Alfonso Cuaron's 'Roma' Wins Golden Globe for Best Foreign-Language Film
Cuaron also won for best director on Sunday night.
Accepting the award on behalf of the film, Cuaron implored that "cinema at its best tears down walls and builds bridges to other cultures."
He continued that "as we cross these bridges" and experience new shapes and faces, "we begin to realize that while they may be strange, they are not unfamiliar. We begin to understand exactly how much we have in common."
The other nominees in the category included Lebanon's Capernaum, Belgium's Girl, Germany's Never Look Away and Japan's Shoplifters.
Cuaron also won for best director and was nominated for best screenplay. He thanked his leading ladies Yaltiza Aparicio and Marina de Tavira for "all of what they did in this film" as well as Ted Sarandos and "all the Netflix team that really made an amazing effort to bring this film all around the world."
Backstage, Cuaron further commended Netflix, sharing his belief that "the discussion between platforms should be over. I think platforms and theatrical should go together. They both together can elevate cinema and more important, they can create diversity in cinema."
Roma was ineligible for a best picture nod because the category is reserved "exclusively for English-language motion pictures."
The HFPA rules stipulate that films entered in the foreign-language category cannot be considered in either the best motion picture, drama or best motion picture, musical or comedy categories. Foreign-language films are eligible to compete in other categories like directing, acting, writing and score.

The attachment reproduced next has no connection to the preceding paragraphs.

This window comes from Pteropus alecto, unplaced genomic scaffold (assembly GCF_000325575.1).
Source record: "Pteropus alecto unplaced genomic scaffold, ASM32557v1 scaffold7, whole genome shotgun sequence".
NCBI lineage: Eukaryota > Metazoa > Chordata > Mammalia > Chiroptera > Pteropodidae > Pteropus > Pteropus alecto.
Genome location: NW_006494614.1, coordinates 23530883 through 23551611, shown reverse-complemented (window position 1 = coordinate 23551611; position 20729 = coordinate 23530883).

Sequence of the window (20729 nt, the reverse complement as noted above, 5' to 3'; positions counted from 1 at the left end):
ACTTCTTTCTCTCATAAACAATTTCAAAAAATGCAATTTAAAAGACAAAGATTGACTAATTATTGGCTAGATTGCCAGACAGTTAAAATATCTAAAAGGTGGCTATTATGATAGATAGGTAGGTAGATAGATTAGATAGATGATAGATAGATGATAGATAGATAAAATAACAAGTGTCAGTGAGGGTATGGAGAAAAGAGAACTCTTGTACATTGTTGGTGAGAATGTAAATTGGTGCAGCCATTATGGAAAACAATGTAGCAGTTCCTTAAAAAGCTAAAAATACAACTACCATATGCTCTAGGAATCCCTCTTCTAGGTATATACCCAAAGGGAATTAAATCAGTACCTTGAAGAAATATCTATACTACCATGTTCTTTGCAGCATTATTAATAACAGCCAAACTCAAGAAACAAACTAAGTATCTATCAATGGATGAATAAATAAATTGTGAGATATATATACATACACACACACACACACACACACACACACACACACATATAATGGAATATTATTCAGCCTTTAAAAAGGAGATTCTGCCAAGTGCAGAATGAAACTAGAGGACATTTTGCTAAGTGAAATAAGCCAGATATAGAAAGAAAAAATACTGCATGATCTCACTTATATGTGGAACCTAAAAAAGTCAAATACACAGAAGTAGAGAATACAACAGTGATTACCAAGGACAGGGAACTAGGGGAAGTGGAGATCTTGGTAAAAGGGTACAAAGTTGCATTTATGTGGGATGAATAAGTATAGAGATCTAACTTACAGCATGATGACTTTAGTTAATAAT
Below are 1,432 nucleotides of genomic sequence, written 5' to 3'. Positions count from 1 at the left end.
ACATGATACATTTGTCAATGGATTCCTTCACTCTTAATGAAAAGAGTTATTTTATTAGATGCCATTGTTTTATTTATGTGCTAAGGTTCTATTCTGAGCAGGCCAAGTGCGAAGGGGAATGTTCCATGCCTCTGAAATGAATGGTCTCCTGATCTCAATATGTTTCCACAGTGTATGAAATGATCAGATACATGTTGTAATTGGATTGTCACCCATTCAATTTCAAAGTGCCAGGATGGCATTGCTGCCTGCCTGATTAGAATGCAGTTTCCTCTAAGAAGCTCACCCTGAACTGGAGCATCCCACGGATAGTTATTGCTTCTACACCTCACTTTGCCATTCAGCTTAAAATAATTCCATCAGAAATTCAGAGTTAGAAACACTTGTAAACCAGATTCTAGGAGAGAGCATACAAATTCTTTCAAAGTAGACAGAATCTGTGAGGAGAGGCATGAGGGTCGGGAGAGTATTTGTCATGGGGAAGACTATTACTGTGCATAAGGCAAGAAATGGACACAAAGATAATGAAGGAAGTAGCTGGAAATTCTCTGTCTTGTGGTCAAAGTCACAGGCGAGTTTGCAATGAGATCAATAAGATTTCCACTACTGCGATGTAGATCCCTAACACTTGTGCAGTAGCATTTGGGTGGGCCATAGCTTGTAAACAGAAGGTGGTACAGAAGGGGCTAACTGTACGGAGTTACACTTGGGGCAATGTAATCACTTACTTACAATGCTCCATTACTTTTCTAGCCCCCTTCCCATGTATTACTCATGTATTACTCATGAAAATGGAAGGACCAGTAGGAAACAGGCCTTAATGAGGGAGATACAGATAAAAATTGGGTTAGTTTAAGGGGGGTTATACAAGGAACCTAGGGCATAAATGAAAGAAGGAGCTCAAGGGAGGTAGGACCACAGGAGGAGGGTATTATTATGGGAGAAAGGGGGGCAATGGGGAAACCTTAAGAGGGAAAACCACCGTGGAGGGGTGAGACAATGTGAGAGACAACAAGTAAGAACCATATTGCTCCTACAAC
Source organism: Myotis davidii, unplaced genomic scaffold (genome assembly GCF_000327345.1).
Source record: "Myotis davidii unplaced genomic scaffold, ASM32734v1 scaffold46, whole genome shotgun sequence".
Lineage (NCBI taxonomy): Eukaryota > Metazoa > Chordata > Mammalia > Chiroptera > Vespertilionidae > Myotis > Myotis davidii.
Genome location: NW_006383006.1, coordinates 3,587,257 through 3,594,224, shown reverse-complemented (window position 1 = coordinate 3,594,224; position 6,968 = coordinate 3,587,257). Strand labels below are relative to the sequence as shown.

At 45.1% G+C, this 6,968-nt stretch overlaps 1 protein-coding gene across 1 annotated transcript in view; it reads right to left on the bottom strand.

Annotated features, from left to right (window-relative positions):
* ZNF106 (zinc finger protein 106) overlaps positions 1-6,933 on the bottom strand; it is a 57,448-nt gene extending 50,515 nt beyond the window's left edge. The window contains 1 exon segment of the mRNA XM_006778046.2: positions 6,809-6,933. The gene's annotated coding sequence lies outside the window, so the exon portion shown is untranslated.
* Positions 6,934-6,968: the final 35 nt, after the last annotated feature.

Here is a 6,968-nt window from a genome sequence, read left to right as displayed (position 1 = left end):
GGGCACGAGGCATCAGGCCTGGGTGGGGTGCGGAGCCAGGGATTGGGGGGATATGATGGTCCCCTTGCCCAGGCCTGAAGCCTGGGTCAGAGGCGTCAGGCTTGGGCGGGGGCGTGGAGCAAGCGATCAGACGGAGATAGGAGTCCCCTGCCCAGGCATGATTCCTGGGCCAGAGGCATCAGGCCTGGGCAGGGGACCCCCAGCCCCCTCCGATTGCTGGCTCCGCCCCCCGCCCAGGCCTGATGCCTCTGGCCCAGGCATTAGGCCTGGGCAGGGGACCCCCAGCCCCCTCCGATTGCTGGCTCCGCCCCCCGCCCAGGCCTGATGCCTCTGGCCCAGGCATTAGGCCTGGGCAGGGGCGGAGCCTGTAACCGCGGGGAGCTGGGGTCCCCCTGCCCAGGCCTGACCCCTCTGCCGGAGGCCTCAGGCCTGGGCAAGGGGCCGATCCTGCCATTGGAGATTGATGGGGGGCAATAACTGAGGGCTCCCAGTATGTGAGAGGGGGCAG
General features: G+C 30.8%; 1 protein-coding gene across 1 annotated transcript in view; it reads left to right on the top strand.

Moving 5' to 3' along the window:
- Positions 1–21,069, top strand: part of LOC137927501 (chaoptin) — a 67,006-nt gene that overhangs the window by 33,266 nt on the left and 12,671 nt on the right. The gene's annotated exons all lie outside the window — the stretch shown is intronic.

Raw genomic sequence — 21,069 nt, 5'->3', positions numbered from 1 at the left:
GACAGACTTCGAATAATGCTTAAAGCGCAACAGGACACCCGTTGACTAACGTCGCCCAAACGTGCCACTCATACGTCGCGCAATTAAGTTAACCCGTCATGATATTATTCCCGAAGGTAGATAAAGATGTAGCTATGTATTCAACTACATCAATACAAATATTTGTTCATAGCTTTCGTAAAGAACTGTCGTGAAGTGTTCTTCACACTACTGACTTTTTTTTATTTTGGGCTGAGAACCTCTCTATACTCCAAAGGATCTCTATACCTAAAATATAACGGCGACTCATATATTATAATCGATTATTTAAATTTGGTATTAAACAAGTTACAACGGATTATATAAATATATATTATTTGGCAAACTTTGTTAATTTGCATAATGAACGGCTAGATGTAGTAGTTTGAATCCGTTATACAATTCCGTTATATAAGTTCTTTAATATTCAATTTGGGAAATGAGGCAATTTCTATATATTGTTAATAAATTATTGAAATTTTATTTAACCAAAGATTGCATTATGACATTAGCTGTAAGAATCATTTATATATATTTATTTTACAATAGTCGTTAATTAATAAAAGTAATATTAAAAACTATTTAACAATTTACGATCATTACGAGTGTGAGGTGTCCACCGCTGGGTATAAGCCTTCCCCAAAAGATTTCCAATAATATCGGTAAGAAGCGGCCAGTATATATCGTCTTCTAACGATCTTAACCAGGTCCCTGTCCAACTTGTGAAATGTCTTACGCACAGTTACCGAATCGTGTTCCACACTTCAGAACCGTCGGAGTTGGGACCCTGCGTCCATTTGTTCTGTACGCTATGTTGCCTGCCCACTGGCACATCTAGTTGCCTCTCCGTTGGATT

Roma has received widespread acclaim thus far this awards season, including the Golden Lion top prize at the Venice Film Festival, eight Critic's Choice Awards nominations, an AFI special award, and was listed as one of the year's top 10 films by the National Board of Review.
Ending his speech, Cuaron reflected on how "this film would have not been possible without the specific colors that made me who I am. Gracias, familia. Gracias, Mexico."
Cuaron also explained backstage how the win was more meaningful "because it's a Mexican film and a Spanish drama, black-and-white, and also about a character who has been invisible in cinema but also in society."
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